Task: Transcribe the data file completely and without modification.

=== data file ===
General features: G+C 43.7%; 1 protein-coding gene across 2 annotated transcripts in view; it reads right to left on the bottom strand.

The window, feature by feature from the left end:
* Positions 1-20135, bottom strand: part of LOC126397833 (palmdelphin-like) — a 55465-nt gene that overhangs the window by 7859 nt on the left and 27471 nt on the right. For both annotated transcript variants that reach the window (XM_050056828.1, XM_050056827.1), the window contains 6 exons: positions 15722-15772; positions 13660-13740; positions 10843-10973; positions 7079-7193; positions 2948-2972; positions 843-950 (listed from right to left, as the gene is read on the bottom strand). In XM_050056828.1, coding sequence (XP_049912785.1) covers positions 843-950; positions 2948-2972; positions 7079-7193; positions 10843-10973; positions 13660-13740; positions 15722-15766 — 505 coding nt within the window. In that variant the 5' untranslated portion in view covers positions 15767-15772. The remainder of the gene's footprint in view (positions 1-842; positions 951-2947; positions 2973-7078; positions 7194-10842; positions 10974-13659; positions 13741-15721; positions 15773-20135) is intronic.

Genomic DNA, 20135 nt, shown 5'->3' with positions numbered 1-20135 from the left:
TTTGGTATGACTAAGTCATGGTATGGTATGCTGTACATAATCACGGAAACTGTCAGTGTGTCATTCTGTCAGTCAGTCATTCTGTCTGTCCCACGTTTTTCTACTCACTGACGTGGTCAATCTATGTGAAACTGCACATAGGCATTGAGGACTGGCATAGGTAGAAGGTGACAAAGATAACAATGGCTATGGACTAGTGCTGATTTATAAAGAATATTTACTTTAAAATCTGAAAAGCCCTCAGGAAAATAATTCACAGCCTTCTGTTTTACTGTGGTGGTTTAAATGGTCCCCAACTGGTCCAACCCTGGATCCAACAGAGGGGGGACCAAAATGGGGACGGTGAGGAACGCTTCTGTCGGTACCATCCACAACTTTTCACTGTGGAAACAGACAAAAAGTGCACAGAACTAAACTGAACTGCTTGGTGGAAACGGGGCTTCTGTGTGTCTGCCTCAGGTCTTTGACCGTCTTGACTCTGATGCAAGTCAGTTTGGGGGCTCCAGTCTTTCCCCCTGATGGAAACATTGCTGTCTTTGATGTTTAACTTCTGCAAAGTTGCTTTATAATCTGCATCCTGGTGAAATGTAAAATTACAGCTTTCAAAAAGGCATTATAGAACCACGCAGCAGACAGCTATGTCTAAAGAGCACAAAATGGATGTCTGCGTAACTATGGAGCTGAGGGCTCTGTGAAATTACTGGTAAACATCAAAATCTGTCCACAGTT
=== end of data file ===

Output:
General features: G+C 43.7%; 1 protein-coding gene across 2 annotated transcripts in view; it reads right to left on the bottom strand.

The window, feature by feature from the left end:
* Positions 1-20135, bottom strand: part of LOC126397833 (palmdelphin-like) — a 55465-nt gene that overhangs the window by 7859 nt on the left and 27471 nt on the right. For both annotated transcript variants that reach the window (XM_050056828.1, XM_050056827.1), the window contains 6 exons: positions 15722-15772; positions 13660-13740; positions 10843-10973; positions 7079-7193; positions 2948-2972; positions 843-950 (listed from right to left, as the gene is read on the bottom strand). In XM_050056828.1, coding sequence (XP_049912785.1) covers positions 843-950; positions 2948-2972; positions 7079-7193; positions 10843-10973; positions 13660-13740; positions 15722-15766 — 505 coding nt within the window. In that variant the 5' untranslated portion in view covers positions 15767-15772. The remainder of the gene's footprint in view (positions 1-842; positions 951-2947; positions 2973-7078; positions 7194-10842; positions 10974-13659; positions 13741-15721; positions 15773-20135) is intronic.

Genomic DNA, 20135 nt, shown 5'->3' with positions numbered 1-20135 from the left:
TTTGGTATGACTAAGTCATGGTATGGTATGCTGTACATAATCACGGAAACTGTCAGTGTGTCATTCTGTCAGTCAGTCATTCTGTCTGTCCCACGTTTTTCTACTCACTGACGTGGTCAATCTATGTGAAACTGCACATAGGCATTGAGGACTGGCATAGGTAGAAGGTGACAAAGATAACAATGGCTATGGACTAGTGCTGATTTATAAAGAATATTTACTTTAAAATCTGAAAAGCCCTCAGGAAAATAATTCACAGCCTTCTGTTTTACTGTGGTGGTTTAAATGGTCCCCAACTGGTCCAACCCTGGATCCAACAGAGGGGGGACCAAAATGGGGACGGTGAGGAACGCTTCTGTCGGTACCATCCACAACTTTTCACTGTGGAAACAGACAAAAAGTGCACAGAACTAAACTGAACTGCTTGGTGGAAACGGGGCTTCTGTGTGTCTGCCTCAGGTCTTTGACCGTCTTGACTCTGATGCAAGTCAGTTTGGGGGCTCCAGTCTTTCCCCCTGATGGAAACATTGCTGTCTTTGATGTTTAACTTCTGCAAAGTTGCTTTATAATCTGCATCCTGGTGAAATGTAAAATTACAGCTTTCAAAAAGGCATTATAGAACCACGCAGCAGACAGCTATGTCTAAAGAGCACAAAATGGATGTCTGCGTAACTATGGAGCTGAGGGCTCTGTGAAATTACTGGTAAACATCAAAATCTGTCCACAGTT